Rabbi Evan Moffic's new book, The Happiness Prayer
Center Street Books
December 21, 2017

‘The Happiness Prayer’; The Case That Legalized Interracial Marriage; Avoiding Deer On The Roads

On this encore edition of The 21st: We revisit our conversation with Rabbi Evan Moffic on his latest book that explores how ancient Judaic traditions help him more deeply understand the nature of happiness. Plus, the landmark Supreme Court case that legalized interracial marriage in the United States. And, we'll give you some tips on how to avoid deer on the roads.


The James R. Thompson Center in Chicago.
Robert Martinez/Flickr/CC BY-NC-ND 2.0
December 07, 2017

Bus Company Could Face Tens Of Thousands Of Dollars In Fines

The Illinois Attorney General’s Civil Rights Bureau is conducting an investigation into private bus company Suburban Express for possible violations of the Illinois Human Rights Act.


galaxy
Flickr/European Southern Observatory/(CC BY 2.0)
November 27, 2017

What We Don’t Know About The Universe; Trail Of Tears; Mexican Restaurant Owners In The Age Of Trump

On this encore edition of The 21st: The book 'We Have No Idea' illustrates all that we still don't know about the universe. Plus, we revisit our conversation about the Trail Of Tears' history in southern Illinois, and hear from a Mexican restaurant owner on what it's like to operate his business in this political climate.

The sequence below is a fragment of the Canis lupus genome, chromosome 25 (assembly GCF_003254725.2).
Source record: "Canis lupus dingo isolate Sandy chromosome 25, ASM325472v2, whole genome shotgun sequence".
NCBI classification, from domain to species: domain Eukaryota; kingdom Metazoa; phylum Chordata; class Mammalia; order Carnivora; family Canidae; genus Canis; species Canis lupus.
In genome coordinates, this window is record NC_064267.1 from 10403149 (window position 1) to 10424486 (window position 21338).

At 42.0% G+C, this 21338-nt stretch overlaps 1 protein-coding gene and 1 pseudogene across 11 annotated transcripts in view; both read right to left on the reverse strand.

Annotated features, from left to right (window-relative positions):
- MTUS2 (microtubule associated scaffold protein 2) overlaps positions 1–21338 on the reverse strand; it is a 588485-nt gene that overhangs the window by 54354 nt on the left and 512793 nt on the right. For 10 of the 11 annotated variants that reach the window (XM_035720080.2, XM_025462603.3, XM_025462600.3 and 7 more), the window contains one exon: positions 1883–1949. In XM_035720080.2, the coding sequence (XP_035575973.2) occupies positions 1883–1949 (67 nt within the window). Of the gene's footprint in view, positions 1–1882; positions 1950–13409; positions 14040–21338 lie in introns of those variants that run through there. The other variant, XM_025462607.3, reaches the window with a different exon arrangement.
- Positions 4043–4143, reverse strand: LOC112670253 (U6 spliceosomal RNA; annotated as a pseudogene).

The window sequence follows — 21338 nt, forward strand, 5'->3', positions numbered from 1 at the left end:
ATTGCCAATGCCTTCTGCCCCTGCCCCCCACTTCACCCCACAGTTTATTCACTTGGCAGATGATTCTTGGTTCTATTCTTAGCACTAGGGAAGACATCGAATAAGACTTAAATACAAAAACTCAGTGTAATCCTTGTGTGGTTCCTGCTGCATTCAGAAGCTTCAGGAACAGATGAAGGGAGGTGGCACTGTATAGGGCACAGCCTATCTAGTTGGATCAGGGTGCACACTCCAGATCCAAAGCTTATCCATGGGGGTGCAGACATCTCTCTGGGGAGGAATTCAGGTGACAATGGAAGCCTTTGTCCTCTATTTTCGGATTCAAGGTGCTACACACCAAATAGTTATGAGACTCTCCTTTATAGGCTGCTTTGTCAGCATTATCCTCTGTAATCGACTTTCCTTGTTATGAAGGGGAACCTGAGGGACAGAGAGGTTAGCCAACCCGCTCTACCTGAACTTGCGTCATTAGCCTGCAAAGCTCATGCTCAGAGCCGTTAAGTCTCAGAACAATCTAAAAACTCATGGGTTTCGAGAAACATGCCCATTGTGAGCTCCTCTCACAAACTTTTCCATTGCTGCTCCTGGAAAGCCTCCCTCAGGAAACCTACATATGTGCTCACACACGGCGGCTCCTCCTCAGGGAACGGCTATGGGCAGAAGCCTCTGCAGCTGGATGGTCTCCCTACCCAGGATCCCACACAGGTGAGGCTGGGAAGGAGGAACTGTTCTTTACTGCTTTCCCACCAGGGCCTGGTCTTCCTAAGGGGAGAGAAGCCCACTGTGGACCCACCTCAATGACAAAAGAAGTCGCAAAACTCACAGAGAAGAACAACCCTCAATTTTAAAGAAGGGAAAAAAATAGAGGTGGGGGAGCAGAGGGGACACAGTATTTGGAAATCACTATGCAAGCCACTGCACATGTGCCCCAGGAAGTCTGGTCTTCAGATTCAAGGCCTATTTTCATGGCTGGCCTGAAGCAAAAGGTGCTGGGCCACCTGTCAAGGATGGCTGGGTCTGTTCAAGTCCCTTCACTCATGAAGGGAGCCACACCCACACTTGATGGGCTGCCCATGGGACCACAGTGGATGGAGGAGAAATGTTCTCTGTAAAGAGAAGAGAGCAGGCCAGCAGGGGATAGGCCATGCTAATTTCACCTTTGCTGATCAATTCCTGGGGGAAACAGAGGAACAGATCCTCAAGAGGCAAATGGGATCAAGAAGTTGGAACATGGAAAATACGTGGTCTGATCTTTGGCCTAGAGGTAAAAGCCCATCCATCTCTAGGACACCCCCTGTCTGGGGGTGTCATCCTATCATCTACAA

Rev. Jesse Jackson
Baltimore Sun/TNS via Getty Images
November 17, 2017

Jesse Jackson Says He Has Parkinson’s Disease

The Rev. Jesse Jackson announced Friday that he has Parkinson's disease, saying that he first noticed symptoms "about three years ago."


Ella Jones, left, and Diane Stevenson hug goodbye after a meeting of the Breakfast Club, a group that offers support and friendship to women diagnosed with breast cancer.
Carolina Hidalgo/St. Louis Public Radio
November 16, 2017

Cancer-Coaching Grandmothers Hold Hands, Lift Spirits

One in eight U.S. women will develop breast cancer over the course of her life. But the burden is particularly heavy for African-American women. Like Hispanic women, they are more likely to be diagnosed with aggressive forms of breast cancer and at a later stage than their white counterparts.


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